First 100 Days: Obama's and Our Rendezvous with Destiny

The First Hundred Days or the Last Hundred Days? Obama's Rendezvous with Destiny -- and Ours
by Ira Chernus
Looking back on Barack Obama's first post-election interview with "60 Minutes," no one should be surprised that he admitted he's reading about Franklin D. Roosevelt's first hundred days in office. In fact, the president-elect -- evidently taking no chances -- is reportedly reading two books: Jonathan Alter's The Defining Moment: FDR's Hundred Days and the Triumph of Hope and Jean Edward Smith's FDR. As he told "Sixty Minutes," his administration will emulate FDR's "willingness to try things and experiment… If something doesn't work, [we're] gonna try something else until [we] find something that does." That's one reason Obama, like FDR, has claimed that he wants advisors who will offer him a wide variety of viewpoints.

Not too wide, however. In his first hundred days, Roosevelt made it clear that he -- like Obama -- considered himself a reformer, but distinctly not a radical. He certainly didn't intend to use the economic crisis of 1932 to create a society of full economic equality and social justice. He just wanted to make sure that every American had at least a bare minimum of economic security.
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Screwing Democracy with With Shot or Shell or Modular Crowd Control

With Shot or Shell or Modular Crowd Control Munitions...The New Generation of "Non-Lethal" Weapons
by Mike Ferner
T
he Army Times reported on September 30 that a combat brigade, about 4,000 troops, which could be called on for “civil unrest and crowd control,” had been assigned inside the United States for the first time since Reconstruction.  

Civil libertarians reacted immediately, noting the Posse Comitatus Act  prohibits federal military personnel from acting in a law enforcement capacity within the United States.  Peace activists condemned the decision as well.  “It is a sad day for America when our government is preparing to protect itself by using the military on its own citizens,” Michael McPhearson, Director of Veterans For Peace, said in response to the news.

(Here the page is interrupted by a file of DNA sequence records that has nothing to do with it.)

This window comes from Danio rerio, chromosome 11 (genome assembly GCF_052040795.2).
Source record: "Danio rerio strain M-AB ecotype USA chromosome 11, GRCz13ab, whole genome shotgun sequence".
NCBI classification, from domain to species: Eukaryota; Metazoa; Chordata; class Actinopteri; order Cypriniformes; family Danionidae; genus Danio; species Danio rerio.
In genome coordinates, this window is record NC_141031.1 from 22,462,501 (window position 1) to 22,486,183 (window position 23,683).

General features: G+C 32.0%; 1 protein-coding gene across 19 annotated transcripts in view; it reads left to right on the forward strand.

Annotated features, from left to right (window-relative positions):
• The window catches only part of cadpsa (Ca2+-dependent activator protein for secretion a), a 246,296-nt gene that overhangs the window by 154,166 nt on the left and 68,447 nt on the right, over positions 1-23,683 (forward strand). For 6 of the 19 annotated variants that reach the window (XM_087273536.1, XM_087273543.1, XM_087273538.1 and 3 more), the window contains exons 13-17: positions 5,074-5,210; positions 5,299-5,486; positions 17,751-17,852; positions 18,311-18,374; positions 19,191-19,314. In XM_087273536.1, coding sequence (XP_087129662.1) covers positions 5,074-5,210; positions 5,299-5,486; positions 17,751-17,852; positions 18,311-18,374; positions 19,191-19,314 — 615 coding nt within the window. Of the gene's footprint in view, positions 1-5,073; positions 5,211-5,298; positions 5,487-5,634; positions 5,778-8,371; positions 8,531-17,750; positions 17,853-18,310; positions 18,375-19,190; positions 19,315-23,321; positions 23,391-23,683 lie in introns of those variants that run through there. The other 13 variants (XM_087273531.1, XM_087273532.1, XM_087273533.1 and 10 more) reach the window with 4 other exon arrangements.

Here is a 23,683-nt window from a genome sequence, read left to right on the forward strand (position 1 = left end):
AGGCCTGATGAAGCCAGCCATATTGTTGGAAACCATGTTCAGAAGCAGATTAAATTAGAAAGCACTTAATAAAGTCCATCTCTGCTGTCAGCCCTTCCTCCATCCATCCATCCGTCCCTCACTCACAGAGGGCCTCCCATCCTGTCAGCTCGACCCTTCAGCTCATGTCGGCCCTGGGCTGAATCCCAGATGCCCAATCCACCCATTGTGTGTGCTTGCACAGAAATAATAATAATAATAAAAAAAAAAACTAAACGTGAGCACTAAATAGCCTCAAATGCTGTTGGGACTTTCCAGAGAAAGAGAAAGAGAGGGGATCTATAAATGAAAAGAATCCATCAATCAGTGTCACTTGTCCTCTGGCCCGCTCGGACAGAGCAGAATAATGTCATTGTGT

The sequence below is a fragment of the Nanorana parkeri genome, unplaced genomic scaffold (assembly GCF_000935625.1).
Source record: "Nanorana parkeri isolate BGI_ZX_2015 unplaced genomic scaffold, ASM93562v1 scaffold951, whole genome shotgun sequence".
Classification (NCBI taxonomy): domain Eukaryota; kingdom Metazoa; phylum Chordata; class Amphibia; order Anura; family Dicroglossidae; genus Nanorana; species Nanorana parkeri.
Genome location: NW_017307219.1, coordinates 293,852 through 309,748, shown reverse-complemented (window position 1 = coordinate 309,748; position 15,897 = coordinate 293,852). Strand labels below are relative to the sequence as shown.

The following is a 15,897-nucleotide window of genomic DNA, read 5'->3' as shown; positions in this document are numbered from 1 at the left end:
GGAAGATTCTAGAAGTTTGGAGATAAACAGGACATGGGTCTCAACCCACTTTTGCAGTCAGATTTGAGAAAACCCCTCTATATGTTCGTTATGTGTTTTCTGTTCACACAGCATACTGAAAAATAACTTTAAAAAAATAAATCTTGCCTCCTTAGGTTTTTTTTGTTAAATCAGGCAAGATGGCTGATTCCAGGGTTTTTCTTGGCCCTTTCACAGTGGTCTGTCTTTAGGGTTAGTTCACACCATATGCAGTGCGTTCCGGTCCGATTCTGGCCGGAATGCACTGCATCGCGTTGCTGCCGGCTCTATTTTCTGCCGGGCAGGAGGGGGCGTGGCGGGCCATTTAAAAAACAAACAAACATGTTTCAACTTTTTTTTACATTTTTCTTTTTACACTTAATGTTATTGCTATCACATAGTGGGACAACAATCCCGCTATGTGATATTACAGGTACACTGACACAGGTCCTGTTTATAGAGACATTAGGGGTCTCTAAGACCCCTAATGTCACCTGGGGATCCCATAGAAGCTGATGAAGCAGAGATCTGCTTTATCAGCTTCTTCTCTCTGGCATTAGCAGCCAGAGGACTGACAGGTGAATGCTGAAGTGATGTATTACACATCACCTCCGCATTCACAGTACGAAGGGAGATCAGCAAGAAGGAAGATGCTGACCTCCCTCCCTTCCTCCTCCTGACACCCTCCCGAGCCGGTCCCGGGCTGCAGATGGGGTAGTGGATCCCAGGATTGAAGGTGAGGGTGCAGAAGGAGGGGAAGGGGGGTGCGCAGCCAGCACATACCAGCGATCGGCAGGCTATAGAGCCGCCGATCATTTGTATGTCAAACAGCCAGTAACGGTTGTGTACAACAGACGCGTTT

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Gorilla Radio with Chris Cook, Jon Elmer, Janine Bandcroft Dec. 8, 2008

This Week on GR
by C. L. Cook
Canada's Governor-General, Michaella Jean acceded to Stephen Harper's request she prorogue parliament, shutting down the institution for the first time in this manner in the country's history. Harper asked for the cessation of the normal operations of the government due to the vote of non-confidence scheduled for today and  expected to bring down his nascent administration.
 
 
A coalition of the Liberals and New Democratic Party, bolstered by a letter of understanding issued by the Bloc Quebecois, promised they would form a new government following the release of Harper's faux, or mini-budget last week. Harper's announced intentions to scrap funding of poltical parties, and erase pay equity legislation for women were just two articles the opposition could not stomach, but what about those other abominable policies supported by both the Liberals and Tories?
 
Jon Elmer is a Canadian freelance photojournalist and the creator of the news websites, FromOccupiedPalestine.org and JonElmer.ca. Jon has lived in, and reported from Occupied Palestine, and he's the single-most often featured guest to Gorilla Radio. Jon Elmer and a look at the abyssmal Canadian government policies no-one would end the government to stop.

And; Janine Bandcroft will be here at the bottom of the hour to bring us up to speed with some of the good goings-on around the south island in the coming week, and to keep us posted on the State of the Shelter Emergency currently unfolding on Victoria's streets. Janine Bandcroft in the second segment.

And; I'll visit some of the past week's stories as posted on my website, Pacific Free Press.com. But first up, Jon Elmer and a greater lack of confidence in Canada's global policy positions. 
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Harper's Mulligan Second Chance for New Canada

Harper Checkmated?
by David Orchard
At the Prime Minister’s request, the newly minted 40th parliament of Canada has been prorogued, closed until January 26th, creating a situation unprecedented in Canadian history — a government has avoided defeat by dismissing the nation’s lawmakers.